Israel Ambassadors In Training


Rabbi Joseph Brodie had been planning a family vacation in Ireland for this summer. But while visiting Israel this month with the Jewish Theological Seminary, he decided to switch plans and bring the family to Israel.

Rabbi Brodie, vice president of student affairs at the Conservative seminary, escorted 102 students on a four-day mission in which they received Ministry of Tourism training to become "tourism ambassadors."

The participants, whose trips were subsidized by the Israeli government and JTS, visited spots in Jerusalem and Tel Aviv and met with agencies that help victims of terror and their survivors. In exchange for the subsidy, each student is required between now and April to give several speeches and publish articles encouraging other Jews to visit Israel.

Since the outbreak of the current intifada, it’s been widely observed that the Orthodox are continuing to visit Israel while most liberal Jews have been frightened away. This month’s trip aims to boost tourism among Conservative Jews.

Conservative leaders see a "potential that’s not being met" when it comes to sending synagogues and other movement groups to Israel, said Yoni Schwab, coordinator of the Conservative movement’s Israel Tourism Project.

"People need to be asked; they need to be reassured," he said. "But mostly they need to be asked and reminded and then they will say, ‘Yes, I really do need to go.’ "

Participants said they came away certain that visiting Israel is the best way for American Jews to show support for Israel.

"It’s one thing to buy Israeli products from our side of the world, but it’s a lot more to actually be there and for them to see we haven’t given up," said Jason Miller, a rabbinical student who is also pursuing a degree in Jewish education.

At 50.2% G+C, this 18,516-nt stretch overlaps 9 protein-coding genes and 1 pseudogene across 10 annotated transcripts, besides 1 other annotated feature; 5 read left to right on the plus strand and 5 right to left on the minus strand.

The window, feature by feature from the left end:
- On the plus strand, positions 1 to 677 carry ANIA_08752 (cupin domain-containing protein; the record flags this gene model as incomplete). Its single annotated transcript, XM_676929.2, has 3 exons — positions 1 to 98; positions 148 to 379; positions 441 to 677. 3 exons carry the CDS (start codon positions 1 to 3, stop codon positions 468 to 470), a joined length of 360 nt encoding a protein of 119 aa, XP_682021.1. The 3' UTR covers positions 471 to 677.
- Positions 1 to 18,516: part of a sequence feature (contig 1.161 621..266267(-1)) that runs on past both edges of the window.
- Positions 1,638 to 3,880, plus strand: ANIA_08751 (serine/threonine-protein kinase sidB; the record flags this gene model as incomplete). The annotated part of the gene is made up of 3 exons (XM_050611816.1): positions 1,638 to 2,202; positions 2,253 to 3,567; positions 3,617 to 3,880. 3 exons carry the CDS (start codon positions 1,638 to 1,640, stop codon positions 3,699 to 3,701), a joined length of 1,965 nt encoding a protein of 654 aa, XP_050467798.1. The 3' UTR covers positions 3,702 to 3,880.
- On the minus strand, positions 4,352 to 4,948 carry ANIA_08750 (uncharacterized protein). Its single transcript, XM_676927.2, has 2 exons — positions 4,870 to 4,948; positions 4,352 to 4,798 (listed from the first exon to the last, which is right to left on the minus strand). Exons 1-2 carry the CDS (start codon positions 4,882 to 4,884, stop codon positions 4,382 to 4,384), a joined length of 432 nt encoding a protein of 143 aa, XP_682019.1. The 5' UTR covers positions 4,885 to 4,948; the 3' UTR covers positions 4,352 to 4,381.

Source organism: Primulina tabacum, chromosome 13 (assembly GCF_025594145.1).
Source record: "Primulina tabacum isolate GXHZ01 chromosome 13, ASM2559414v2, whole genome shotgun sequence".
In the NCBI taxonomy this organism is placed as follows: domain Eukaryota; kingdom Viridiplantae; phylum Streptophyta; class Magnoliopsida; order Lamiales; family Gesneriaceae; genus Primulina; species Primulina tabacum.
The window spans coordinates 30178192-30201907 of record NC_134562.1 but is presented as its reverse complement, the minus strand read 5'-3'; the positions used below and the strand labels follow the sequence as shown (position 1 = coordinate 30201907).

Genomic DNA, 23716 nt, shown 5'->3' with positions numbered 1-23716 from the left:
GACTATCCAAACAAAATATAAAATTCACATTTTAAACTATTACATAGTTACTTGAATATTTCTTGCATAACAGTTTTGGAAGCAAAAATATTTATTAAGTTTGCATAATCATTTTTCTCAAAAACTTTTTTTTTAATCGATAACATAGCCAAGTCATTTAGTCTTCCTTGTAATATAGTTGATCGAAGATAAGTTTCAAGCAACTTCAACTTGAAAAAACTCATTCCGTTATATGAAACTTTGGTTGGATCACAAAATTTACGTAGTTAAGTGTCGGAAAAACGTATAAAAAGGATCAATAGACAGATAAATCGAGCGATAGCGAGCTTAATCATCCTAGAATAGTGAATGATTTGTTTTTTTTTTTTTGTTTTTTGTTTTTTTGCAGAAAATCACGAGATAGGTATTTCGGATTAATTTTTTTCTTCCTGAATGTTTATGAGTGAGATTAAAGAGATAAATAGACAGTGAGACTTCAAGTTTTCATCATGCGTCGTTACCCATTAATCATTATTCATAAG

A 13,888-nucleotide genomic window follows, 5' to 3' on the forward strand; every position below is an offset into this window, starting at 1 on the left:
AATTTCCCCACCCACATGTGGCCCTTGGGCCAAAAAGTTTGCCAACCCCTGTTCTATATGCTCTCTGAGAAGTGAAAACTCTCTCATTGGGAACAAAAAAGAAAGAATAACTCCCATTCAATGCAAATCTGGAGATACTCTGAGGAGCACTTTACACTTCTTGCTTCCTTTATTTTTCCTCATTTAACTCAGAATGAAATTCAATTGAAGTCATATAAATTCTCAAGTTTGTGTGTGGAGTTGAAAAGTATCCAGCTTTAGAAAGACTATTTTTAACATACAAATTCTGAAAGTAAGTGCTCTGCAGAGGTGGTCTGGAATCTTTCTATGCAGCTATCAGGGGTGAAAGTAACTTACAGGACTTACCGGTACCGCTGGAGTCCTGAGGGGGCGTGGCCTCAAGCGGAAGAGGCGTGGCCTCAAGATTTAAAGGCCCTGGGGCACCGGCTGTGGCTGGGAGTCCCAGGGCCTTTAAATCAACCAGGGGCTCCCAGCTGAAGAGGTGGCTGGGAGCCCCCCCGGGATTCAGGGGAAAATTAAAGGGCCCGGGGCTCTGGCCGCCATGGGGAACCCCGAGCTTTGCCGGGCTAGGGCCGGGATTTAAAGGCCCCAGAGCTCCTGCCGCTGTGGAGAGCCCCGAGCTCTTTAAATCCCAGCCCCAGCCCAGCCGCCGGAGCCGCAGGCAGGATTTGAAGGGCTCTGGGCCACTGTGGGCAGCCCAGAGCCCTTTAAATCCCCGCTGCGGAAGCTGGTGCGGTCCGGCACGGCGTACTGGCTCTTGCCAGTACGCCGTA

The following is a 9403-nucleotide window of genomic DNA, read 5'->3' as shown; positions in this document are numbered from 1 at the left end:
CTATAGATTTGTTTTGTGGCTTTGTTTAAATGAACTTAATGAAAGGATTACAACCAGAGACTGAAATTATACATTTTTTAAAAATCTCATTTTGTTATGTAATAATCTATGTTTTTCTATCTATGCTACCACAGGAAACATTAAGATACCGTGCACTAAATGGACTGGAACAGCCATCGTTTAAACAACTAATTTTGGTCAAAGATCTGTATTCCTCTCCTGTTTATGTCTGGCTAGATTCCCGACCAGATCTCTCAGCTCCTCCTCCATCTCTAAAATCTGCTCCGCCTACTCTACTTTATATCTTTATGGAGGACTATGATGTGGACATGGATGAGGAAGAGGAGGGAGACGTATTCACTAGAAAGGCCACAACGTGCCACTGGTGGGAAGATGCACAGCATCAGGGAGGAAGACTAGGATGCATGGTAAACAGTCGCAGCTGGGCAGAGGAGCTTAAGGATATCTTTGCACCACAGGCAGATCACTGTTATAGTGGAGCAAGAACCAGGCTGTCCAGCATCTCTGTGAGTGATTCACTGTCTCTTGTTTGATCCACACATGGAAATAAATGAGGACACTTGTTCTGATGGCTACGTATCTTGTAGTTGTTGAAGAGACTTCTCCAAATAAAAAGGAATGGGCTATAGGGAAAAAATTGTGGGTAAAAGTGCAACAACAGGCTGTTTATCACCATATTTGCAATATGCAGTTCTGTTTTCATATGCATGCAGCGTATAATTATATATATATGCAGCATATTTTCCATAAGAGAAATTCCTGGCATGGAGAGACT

For Andrea Wershof, a junior at both Columbia and the seminary’s List College, the trip was a "combination of helping us see how life continues as usual and how Israelis are dealing with the situation."

Wershof said she was struck by the odd contrast between the normalcy of daily Israeli life and abundant reminders of the "situation," as the Israelis call the intifada ó boarded-up shops, the heightened security presence and a hospital visit where they learned about preparations for potential biological and chemical attacks.

"There were guards in front of every single cafe," Wershof said, adding that she was pleased to see people still going out but found the security "sobering."

Miller said he has no illusions of convincing American Jews well familiar with news reports of suicide bombings that Israel is completely safe.

"It’s OK for people to have a fear of traveling to Israel right now," he said. "I have a fear of getting into my car and driving on the highway- there’s also risk in that action. But regardless, as the Jewish people we need to stand in support of Israel and put aside our fear. It’s not the best time ever to visit Israel, but it is the most important time."